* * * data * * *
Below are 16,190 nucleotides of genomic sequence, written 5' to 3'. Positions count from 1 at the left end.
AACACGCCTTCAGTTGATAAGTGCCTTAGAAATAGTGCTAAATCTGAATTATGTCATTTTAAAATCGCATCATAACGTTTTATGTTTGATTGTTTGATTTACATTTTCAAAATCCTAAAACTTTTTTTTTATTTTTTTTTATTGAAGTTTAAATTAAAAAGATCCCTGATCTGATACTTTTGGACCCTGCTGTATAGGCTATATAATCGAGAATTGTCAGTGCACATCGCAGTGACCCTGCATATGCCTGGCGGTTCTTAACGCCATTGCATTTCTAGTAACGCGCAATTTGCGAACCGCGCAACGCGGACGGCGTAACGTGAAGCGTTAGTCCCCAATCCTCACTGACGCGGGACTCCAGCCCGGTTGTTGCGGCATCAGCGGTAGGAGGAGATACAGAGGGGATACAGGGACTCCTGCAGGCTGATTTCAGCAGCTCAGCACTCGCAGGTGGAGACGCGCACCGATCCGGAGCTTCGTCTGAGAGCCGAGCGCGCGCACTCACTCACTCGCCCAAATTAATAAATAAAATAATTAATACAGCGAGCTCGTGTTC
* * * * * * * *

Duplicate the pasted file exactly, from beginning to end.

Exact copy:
Below are 16,190 nucleotides of genomic sequence, written 5' to 3'. Positions count from 1 at the left end.
AACACGCCTTCAGTTGATAAGTGCCTTAGAAATAGTGCTAAATCTGAATTATGTCATTTTAAAATCGCATCATAACGTTTTATGTTTGATTGTTTGATTTACATTTTCAAAATCCTAAAACTTTTTTTTTATTTTTTTTTATTGAAGTTTAAATTAAAAAGATCCCTGATCTGATACTTTTGGACCCTGCTGTATAGGCTATATAATCGAGAATTGTCAGTGCACATCGCAGTGACCCTGCATATGCCTGGCGGTTCTTAACGCCATTGCATTTCTAGTAACGCGCAATTTGCGAACCGCGCAACGCGGACGGCGTAACGTGAAGCGTTAGTCCCCAATCCTCACTGACGCGGGACTCCAGCCCGGTTGTTGCGGCATCAGCGGTAGGAGGAGATACAGAGGGGATACAGGGACTCCTGCAGGCTGATTTCAGCAGCTCAGCACTCGCAGGTGGAGACGCGCACCGATCCGGAGCTTCGTCTGAGAGCCGAGCGCGCGCACTCACTCACTCGCCCAAATTAATAAATAAAATAATTAATACAGCGAGCTCGTGTTC